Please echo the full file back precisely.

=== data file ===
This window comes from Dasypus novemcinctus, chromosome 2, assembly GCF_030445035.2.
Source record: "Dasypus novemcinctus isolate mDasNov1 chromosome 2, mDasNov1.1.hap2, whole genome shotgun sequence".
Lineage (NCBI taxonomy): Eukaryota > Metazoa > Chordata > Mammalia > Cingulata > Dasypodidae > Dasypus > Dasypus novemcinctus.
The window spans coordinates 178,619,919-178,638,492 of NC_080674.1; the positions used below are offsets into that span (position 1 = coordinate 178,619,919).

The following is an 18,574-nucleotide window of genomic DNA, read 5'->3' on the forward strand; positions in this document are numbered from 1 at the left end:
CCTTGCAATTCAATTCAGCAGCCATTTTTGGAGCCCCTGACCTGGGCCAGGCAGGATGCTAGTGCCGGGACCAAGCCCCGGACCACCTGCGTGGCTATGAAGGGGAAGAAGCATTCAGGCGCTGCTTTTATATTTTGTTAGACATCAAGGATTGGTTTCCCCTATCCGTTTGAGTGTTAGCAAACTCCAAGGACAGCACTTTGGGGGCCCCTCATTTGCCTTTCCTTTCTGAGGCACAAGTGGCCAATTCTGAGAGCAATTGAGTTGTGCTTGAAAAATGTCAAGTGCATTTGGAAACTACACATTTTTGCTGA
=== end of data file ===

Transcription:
This window comes from Dasypus novemcinctus, chromosome 2, assembly GCF_030445035.2.
Source record: "Dasypus novemcinctus isolate mDasNov1 chromosome 2, mDasNov1.1.hap2, whole genome shotgun sequence".
Lineage (NCBI taxonomy): Eukaryota > Metazoa > Chordata > Mammalia > Cingulata > Dasypodidae > Dasypus > Dasypus novemcinctus.
The window spans coordinates 178,619,919-178,638,492 of NC_080674.1; the positions used below are offsets into that span (position 1 = coordinate 178,619,919).

The following is an 18,574-nucleotide window of genomic DNA, read 5'->3' on the forward strand; positions in this document are numbered from 1 at the left end:
CCTTGCAATTCAATTCAGCAGCCATTTTTGGAGCCCCTGACCTGGGCCAGGCAGGATGCTAGTGCCGGGACCAAGCCCCGGACCACCTGCGTGGCTATGAAGGGGAAGAAGCATTCAGGCGCTGCTTTTATATTTTGTTAGACATCAAGGATTGGTTTCCCCTATCCGTTTGAGTGTTAGCAAACTCCAAGGACAGCACTTTGGGGGCCCCTCATTTGCCTTTCCTTTCTGAGGCACAAGTGGCCAATTCTGAGAGCAATTGAGTTGTGCTTGAAAAATGTCAAGTGCATTTGGAAACTACACATTTTTGCTGA